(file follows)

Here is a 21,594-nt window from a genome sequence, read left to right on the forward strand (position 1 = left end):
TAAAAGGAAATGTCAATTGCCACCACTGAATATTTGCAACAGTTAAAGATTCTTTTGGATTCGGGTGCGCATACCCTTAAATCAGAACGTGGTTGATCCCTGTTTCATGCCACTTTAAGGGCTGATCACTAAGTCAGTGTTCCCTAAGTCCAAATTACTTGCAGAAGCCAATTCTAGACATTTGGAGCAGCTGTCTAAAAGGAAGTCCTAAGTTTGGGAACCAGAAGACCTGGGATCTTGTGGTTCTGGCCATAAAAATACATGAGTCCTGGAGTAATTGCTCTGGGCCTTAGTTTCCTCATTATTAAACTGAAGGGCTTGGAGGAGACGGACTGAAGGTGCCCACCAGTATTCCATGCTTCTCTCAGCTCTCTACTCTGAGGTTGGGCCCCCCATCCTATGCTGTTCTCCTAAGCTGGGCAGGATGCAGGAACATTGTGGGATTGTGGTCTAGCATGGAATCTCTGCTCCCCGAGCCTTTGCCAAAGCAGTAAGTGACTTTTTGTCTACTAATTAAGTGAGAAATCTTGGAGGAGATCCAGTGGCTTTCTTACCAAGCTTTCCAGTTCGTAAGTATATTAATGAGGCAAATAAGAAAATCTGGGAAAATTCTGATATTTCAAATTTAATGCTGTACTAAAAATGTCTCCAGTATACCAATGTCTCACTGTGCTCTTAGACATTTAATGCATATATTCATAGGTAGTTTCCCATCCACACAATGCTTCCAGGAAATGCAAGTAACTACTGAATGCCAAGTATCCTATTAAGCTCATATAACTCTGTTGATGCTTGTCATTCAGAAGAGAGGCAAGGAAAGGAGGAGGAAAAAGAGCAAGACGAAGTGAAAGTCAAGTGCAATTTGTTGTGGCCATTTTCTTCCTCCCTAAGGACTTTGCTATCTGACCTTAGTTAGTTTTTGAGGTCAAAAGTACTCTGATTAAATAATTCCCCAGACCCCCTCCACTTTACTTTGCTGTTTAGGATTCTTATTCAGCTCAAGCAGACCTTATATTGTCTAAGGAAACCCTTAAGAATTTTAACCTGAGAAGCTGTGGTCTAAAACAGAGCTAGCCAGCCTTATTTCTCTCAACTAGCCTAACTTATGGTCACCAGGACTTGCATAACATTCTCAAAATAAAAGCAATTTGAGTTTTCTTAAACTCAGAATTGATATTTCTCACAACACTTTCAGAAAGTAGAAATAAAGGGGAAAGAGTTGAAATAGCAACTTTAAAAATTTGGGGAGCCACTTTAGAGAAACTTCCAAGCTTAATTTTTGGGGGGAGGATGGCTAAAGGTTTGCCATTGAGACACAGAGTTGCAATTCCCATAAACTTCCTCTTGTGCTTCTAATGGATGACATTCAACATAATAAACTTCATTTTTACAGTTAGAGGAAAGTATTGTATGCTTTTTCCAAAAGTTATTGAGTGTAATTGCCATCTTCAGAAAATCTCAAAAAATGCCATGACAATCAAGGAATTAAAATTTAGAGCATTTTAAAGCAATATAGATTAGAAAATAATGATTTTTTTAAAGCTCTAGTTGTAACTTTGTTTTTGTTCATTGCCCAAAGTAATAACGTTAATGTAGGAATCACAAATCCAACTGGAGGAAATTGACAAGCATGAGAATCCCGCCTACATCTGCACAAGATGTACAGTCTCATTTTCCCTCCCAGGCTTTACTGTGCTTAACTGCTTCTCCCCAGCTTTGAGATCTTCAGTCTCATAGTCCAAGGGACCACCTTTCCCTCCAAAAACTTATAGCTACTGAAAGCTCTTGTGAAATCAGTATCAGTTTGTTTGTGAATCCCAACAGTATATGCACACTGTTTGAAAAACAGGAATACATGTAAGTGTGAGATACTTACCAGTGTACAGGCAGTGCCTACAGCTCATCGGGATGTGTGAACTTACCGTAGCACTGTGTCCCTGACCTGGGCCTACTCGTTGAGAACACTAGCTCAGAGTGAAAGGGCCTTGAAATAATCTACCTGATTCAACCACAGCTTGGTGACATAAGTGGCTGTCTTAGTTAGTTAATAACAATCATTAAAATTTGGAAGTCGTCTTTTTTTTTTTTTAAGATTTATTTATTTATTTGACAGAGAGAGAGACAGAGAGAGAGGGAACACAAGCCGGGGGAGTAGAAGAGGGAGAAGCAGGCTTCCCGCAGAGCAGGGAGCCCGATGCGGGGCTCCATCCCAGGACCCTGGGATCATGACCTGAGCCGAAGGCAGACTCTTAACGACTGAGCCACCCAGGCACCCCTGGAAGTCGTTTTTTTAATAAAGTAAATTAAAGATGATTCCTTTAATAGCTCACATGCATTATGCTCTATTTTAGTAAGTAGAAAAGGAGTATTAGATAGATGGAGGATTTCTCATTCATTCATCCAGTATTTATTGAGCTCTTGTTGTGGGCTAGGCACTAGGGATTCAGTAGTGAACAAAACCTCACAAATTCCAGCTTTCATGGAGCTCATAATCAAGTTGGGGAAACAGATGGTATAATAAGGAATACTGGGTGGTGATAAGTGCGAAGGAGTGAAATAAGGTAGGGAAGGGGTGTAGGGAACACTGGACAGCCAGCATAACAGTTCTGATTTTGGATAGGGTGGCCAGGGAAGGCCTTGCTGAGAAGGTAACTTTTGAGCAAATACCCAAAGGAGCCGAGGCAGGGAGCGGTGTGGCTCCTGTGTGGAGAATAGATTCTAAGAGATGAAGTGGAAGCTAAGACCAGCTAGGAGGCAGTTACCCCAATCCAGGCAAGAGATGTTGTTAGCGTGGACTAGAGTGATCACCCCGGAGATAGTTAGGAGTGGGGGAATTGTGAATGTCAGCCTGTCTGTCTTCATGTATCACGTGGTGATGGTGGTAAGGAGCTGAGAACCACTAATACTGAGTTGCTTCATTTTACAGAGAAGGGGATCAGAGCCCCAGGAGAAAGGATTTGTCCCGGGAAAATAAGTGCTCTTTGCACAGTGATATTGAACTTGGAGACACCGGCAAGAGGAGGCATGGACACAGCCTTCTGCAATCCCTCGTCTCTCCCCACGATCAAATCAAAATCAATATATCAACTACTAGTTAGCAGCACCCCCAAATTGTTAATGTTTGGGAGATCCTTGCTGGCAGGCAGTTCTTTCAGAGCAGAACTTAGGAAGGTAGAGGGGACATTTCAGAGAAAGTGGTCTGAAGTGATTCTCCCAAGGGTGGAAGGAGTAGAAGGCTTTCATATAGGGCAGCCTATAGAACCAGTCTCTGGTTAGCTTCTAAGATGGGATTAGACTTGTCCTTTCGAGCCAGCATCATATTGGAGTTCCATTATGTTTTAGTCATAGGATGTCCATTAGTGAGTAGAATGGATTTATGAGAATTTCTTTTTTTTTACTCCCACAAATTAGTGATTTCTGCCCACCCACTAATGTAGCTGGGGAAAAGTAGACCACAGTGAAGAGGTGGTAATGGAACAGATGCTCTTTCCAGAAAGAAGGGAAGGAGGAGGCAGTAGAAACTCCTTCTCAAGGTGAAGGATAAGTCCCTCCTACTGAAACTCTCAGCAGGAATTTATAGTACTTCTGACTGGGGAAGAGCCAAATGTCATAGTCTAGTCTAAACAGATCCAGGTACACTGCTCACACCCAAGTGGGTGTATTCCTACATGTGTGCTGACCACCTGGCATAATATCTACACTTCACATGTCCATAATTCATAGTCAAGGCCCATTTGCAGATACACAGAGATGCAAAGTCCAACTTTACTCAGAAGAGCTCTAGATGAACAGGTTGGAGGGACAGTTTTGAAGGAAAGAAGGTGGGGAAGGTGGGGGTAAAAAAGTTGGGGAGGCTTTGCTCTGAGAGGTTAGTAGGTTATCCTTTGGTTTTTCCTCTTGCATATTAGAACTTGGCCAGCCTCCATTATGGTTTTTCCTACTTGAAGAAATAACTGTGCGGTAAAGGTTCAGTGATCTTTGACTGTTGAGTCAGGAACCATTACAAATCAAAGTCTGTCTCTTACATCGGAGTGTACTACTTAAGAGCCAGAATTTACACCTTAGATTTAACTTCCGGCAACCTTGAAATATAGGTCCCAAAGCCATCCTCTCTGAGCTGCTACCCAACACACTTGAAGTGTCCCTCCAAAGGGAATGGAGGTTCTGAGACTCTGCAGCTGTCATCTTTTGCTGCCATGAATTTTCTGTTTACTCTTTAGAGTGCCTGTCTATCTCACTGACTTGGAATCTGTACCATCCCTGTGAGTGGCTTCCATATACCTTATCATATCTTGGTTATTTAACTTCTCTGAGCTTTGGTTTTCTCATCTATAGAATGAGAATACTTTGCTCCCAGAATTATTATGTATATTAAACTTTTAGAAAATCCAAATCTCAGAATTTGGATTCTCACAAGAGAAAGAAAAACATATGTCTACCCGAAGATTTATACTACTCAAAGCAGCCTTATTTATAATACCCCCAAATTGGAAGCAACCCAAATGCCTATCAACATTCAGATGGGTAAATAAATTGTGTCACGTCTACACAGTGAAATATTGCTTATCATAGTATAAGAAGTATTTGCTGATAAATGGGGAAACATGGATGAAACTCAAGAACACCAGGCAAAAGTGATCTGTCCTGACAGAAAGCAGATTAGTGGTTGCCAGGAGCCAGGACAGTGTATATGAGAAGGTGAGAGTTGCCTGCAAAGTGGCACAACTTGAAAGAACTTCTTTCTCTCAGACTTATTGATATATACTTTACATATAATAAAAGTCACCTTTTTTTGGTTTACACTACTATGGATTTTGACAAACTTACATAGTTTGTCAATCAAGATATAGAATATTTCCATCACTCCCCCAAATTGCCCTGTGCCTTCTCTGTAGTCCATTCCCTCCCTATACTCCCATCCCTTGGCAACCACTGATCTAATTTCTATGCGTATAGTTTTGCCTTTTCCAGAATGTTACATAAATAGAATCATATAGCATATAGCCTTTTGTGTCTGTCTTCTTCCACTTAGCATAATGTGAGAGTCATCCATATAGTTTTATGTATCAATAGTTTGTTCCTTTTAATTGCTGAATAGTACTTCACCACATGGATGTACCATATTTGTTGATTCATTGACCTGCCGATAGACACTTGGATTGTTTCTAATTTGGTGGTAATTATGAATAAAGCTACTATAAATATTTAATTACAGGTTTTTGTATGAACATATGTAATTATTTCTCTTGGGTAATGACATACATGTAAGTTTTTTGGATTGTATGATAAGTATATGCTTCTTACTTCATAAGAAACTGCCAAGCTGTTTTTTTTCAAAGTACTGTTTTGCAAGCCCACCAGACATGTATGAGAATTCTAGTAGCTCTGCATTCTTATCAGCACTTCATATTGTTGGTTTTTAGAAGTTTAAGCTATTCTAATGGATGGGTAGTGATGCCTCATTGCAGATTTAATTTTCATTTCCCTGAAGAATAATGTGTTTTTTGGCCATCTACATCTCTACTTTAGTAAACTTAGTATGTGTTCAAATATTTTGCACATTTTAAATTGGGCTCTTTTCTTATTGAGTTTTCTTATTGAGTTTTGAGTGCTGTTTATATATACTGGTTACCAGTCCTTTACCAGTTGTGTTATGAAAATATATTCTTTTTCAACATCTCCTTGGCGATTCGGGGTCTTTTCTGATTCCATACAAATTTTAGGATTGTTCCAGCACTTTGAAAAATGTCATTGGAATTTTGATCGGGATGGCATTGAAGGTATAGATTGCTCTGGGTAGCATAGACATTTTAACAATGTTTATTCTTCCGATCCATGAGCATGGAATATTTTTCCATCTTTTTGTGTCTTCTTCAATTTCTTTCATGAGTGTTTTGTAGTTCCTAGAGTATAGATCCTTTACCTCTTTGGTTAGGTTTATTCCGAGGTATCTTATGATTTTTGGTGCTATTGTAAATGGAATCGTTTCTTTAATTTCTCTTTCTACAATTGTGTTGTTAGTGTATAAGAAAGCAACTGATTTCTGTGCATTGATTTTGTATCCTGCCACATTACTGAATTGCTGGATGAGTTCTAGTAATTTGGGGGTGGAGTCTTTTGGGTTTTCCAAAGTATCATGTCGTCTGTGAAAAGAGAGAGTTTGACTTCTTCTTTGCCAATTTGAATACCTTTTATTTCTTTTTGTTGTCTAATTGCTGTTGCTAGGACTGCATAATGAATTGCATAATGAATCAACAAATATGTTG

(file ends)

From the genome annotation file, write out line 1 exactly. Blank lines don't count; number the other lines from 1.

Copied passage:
Here is a 21,594-nt window from a genome sequence, read left to right on the forward strand (position 1 = left end):